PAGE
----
If you have had anything to do with lawyers I bet you’ve heard the term ‘without prejudice’. It’s one of those terms you think you know the meaning of but ‘what does without prejudice mean?’
What Does ‘Without Prejudice’ Mean?
The term simply means that whatever you are saying in your letter or email cannot be used against you in court/legal proceedings. It is a privilege that is enshrined in legislation in Australia (the Evidence Act).
Parties to a dispute are allowed to settle at any stage of proceedings, i.e. before the case goes to court or even after it has been going in court for some time.
So where one party makes an offer, or offers, to the other party, but they don’t want those offers to be later used against them in any legal proceedings, then the party will label those documents, letters, emails, (or even state in a phone call) that the correspondence is ‘without prejudice’ and therefore that correspondence is cloaked with privileges.
If negotiations or out of court settlements fail, those communications and documents cannot be used against one party by the other party.
The term covers all communication channels, written, oral, audio, video, and even texting.. if that was how you were going to make an offer to settle a case!
Why do people use ‘Without Prejudice’ on letters or emails?
As indicated above lawyers will insert ‘Without Prejudice’ on communications to protect the communications and negotiations between them and a party with which they have a pending dispute.
Given this protection, a party making an offer is more likely to be open (well ‘more open’ than they otherwise may be) in their communications with the other party and they will be free to make suggestions, concessions or compromises without having to worry about it coming back to bite them in the future if they end up in court (or if the matter is already in court then they don’t need to worry about the offers being used against them).
When does ‘Without Prejudice’ apply?
Marking correspondence with ‘Without Prejudice’ will only be valid (as determined by a court) where parties are in the process of genuine settlement negotiations and are attempting to settle legal proceedings/dispute resolution process.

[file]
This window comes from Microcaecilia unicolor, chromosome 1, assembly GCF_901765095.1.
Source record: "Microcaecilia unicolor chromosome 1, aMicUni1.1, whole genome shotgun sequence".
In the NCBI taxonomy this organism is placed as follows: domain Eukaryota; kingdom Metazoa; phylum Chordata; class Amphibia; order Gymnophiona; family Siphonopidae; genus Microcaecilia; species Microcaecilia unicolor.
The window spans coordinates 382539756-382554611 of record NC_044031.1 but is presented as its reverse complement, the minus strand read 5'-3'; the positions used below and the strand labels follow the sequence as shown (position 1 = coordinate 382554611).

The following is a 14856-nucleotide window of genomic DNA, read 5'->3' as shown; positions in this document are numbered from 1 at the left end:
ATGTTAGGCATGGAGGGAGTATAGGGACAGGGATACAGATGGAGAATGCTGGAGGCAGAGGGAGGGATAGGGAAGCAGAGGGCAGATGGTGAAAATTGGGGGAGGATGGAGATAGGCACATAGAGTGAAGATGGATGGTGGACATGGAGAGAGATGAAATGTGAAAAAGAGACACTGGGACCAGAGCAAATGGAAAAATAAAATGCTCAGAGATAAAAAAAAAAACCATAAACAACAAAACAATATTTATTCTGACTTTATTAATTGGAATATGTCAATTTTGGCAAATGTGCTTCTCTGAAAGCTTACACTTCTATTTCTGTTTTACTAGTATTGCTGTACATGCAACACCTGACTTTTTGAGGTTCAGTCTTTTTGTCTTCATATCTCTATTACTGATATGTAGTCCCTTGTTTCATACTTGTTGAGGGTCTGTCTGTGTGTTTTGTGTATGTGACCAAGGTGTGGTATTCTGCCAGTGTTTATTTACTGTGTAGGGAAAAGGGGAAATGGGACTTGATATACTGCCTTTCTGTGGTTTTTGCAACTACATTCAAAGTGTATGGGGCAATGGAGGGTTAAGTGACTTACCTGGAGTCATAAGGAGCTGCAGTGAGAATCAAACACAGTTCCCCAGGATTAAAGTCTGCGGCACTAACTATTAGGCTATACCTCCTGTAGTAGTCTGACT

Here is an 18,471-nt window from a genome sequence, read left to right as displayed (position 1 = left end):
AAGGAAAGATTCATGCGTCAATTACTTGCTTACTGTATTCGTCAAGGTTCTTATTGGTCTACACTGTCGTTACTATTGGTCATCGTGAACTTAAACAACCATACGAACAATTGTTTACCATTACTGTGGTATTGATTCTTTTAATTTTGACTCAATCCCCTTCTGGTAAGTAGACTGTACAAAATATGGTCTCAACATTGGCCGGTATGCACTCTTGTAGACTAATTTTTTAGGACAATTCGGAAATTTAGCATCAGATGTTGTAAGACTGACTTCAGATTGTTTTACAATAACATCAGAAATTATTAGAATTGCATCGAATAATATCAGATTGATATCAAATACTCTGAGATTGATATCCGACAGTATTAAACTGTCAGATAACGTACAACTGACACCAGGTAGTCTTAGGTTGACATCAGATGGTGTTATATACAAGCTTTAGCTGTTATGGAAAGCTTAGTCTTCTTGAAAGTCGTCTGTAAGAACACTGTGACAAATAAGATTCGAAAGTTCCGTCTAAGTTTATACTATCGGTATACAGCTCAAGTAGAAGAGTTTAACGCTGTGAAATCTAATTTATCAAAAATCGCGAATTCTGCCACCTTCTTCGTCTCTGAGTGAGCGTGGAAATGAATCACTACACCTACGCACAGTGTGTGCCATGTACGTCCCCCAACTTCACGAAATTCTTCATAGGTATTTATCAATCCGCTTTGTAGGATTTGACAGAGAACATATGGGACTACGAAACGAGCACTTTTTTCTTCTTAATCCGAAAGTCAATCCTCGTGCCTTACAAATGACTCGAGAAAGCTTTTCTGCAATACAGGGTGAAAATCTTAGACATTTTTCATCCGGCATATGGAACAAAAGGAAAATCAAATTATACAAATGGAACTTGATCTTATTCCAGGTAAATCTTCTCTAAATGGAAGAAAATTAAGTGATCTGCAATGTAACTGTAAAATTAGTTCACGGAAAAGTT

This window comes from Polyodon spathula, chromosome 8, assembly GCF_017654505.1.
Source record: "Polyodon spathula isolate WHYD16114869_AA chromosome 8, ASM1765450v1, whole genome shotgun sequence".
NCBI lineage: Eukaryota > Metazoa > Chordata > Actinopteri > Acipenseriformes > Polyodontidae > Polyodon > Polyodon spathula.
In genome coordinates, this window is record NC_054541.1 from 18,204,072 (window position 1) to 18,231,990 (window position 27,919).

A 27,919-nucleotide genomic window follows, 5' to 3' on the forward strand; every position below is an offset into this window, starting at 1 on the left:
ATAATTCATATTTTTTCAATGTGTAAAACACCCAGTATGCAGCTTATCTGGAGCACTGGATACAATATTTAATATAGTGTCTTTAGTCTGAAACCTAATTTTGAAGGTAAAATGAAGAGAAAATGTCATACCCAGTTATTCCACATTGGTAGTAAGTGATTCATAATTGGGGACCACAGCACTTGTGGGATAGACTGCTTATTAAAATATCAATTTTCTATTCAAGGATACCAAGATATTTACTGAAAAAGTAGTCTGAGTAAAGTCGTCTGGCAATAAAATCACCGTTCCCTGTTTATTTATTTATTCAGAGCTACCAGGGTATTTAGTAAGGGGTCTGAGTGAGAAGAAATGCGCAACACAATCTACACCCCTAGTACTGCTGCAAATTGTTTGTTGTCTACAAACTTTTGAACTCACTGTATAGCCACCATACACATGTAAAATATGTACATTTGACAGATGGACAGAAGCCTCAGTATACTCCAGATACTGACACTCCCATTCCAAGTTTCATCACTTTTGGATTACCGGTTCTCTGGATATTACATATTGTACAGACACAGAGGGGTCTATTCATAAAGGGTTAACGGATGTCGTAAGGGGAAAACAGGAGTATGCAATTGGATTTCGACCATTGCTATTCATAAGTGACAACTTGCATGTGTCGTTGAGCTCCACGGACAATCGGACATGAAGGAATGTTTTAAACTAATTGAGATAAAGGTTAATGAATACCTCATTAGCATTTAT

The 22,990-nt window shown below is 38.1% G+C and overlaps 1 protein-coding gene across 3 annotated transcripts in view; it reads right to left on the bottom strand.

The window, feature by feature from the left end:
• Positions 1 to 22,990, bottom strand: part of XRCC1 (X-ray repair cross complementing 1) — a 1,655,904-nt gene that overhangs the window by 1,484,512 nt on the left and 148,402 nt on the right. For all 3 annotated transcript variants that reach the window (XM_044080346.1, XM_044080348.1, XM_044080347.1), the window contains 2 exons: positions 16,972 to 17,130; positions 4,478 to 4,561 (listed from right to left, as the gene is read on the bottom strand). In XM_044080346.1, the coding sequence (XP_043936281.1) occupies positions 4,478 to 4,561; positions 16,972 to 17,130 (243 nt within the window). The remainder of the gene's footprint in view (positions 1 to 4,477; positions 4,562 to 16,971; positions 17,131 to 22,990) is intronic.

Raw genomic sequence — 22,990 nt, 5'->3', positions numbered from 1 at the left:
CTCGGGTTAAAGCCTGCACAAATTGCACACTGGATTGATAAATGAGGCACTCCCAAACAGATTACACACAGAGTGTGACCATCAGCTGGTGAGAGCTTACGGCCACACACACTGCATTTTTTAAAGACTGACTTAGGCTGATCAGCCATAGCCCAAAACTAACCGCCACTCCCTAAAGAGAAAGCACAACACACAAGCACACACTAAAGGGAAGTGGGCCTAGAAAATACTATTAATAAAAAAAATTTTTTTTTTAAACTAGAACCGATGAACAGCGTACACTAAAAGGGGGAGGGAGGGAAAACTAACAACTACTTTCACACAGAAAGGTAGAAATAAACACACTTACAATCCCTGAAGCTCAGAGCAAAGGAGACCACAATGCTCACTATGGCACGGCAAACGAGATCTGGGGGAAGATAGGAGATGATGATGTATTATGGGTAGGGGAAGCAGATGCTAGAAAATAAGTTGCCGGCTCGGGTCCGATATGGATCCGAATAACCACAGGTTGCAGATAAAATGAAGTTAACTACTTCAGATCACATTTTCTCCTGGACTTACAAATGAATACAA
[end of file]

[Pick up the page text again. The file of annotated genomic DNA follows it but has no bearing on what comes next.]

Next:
I have forgotten to state ‘Without Prejudice’ on my letters… is that a problem?
If you have forgotten to insert ‘Without Prejudice’ on your communications, don’t worry as the protection will most likely still apply (the Court will make a determination about whether the privilege still applies based on whether the correspondence is trying to settle a dispute).
Should I use ‘Without Prejudice’ on my letters or emails?
If there is a genuine (i.e. a real, not artificial) dispute between you and another party, and the letter or email you are going to send is to try and settle that dispute (by making an offer or a compromise) then ‘Yes’ label it Without Prejudice (otherwise save yourself the extra typing).
You DO NOT need to use ‘Without Prejudice’ in the following circumstances:
- general communications between parties not relating to a dispute – this includes negotiations
- a letter concluding a transaction
- a letter agreeing to an offer
- general commercial communications – including commercial negotiations
- a letter of demand for amount owed. However if the amount owed is in dispute, it can be marked ‘without prejudice’.
We hope that’s clear. Still in need of in depth explanations? Call us on 1800 355 455 today to schedule a consultation.